Experience-over-entertainment-Burke

This article appeared in Make: Volume 41.

This article appeared in Make: Volume 41.

The nature of play is evolving in overdrive. For years, kids have been migrating away from the historical toy categories that made the industry an economic juggernaut. With the rise of mobile, interactive screenplay has pulled a lot of users away from analog toys. With their low cost, high production values, deep interactivity, and (of course) mobility, they are, literally, the killer app for play. Compressing all that play value into one experience has made it difficult for the toy industry — and analog toys — to keep up.

But the reality is more complex. The major shift isn’t economic; what has changed is user expectations. Continued exposure to the digital world has rewired our brains to ask and require more of our products. That’s not necessarily a bad thing.

We don’t have to look far for examples of how quickly things have changed. Watch a young child swipe any common TV or laptop screen. After a few quick attempts, you’ll see a mixture of frustration, confusion, and contempt. The interaction exposes that widening divide between the deep, dynamic play of the digital world and the mostly static world of consumer products.

Toys, like many traditional products, are being disrupted. But mobile apps aren’t killing the toy business; they’re forcing it to evolve. What is working well in the toy business are both classic and next-gen products that offer many of the same values that are effective in mobile — self-expression, social engagement, intellectual complexity, challenge, mastery, and a wide degree of freedom. Both digital and physical toys are learning that experience is more important than entertainment.

Playable, creative platforms are thriving in what is still a tough economy. The sales of Crayola, Lego, Imaginext, Play-Doh and Magic: The Gathering are booming because they leave room for the child’s desires without limiting them to a single, close-ended reality. These platforms function more like tools than traditional products: Like any great tool, their value is derived from what you can make with them.

Another seismic shift in the toy economy is in diversity. We’ve seen a boom in indie and boutique toys over the last five years, giving purchasers more choice and resetting the predictable pricing and product features built upon international-scaled business practices. The impact is very similar to what happened in the comic book industry in the ’80s, when independent creators brought a lot of variety and innovation into an industry that was stalled and mostly dominated by superheroes since the ’60s.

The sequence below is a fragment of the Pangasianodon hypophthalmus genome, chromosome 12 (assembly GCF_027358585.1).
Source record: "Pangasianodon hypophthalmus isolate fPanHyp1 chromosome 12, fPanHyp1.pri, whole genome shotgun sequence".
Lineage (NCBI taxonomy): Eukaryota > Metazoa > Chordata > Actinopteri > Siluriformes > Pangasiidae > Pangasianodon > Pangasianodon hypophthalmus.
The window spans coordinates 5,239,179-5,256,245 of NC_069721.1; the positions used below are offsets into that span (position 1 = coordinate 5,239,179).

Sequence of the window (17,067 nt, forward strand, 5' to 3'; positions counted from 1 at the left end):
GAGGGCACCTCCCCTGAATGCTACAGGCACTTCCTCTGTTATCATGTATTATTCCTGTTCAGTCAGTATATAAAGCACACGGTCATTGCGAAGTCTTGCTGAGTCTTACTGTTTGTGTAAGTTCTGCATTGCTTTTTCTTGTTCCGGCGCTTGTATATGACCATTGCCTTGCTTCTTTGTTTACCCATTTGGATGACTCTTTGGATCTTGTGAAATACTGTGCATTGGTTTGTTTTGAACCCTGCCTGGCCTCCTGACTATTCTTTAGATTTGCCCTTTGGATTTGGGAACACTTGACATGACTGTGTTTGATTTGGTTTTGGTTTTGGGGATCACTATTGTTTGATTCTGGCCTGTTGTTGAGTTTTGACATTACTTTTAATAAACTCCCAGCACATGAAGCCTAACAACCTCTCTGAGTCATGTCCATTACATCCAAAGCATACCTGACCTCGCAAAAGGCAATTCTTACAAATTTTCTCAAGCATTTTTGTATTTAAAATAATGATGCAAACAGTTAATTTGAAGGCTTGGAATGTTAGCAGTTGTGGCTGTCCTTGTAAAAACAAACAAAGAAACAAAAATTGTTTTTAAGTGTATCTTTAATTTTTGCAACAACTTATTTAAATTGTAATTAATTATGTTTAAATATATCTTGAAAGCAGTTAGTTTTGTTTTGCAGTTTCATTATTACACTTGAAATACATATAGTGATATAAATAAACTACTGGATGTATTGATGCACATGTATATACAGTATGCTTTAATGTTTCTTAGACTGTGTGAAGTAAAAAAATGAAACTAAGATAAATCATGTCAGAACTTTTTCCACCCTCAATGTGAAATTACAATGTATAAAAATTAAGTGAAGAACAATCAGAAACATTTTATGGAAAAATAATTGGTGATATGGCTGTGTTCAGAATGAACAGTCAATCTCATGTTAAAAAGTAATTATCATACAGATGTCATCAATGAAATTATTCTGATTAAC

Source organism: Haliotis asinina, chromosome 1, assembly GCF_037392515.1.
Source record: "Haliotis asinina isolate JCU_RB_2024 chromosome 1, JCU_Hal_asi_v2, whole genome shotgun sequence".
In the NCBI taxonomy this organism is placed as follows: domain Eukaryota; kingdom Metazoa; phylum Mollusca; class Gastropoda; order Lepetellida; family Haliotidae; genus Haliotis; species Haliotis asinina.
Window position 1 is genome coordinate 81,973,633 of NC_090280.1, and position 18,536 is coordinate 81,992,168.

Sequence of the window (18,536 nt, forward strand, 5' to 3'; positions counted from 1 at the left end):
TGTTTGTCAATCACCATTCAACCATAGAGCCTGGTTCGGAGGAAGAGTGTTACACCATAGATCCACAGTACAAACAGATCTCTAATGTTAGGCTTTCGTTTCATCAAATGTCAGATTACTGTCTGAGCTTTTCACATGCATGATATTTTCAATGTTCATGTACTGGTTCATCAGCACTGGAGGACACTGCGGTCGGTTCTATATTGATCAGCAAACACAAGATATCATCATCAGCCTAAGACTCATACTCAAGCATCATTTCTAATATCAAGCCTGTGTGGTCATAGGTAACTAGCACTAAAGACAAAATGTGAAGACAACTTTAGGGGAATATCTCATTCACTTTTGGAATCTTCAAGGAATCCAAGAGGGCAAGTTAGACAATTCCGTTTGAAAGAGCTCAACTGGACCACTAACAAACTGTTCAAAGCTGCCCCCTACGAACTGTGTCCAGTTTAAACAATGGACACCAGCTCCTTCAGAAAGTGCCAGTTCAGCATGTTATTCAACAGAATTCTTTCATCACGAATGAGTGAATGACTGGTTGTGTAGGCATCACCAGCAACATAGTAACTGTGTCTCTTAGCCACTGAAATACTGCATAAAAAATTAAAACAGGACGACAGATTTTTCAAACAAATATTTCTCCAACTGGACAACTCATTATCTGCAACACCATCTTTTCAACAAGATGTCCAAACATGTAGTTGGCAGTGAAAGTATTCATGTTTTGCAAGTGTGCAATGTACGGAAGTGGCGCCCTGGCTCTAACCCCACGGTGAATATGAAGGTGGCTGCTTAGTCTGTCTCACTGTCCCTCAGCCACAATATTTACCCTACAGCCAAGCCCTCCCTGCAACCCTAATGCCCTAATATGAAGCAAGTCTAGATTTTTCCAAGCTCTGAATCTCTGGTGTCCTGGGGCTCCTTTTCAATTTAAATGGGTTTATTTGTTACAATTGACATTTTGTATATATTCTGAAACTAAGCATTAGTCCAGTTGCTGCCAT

Kickstarter and other crowdfunding platforms have made it possible to cultivate and sell directly to niche tastes. We’ve seen a huge increase in modular action figures, construction toys, and an amazing spectrum of miniature and board games, almost none of which would have been possible prior. Every successful launch redefines norms and forces industry leaders to focus on a new path forward.

What’s most exciting to see is the coming impact of maker-driven development tools and technology. The variety of items you can create with just a small arsenal of equipment — such as a 3D printer, Shapeoko, and TinyDuino — is nearly limitless. For the first time in history, prototyping isn’t a huge barrier to entry.

The emergence of these tools and consumer’s growing thirst for new approaches is creating a virtuous cycle of escalating innovation. We’re all part of a growing ecosystem, designers and makers using new tool sets to create next-gen tools for budding designers, who will create even better tools. The network effect of the web blurs the lines between professional and amateur, building new communities and driving markets to become richer and more diverse. Users will buy fewer premade products and instead spend money and time creating their own awesome playthings. Consumers will become producers and toolmakers. And that is a future of toys we can support.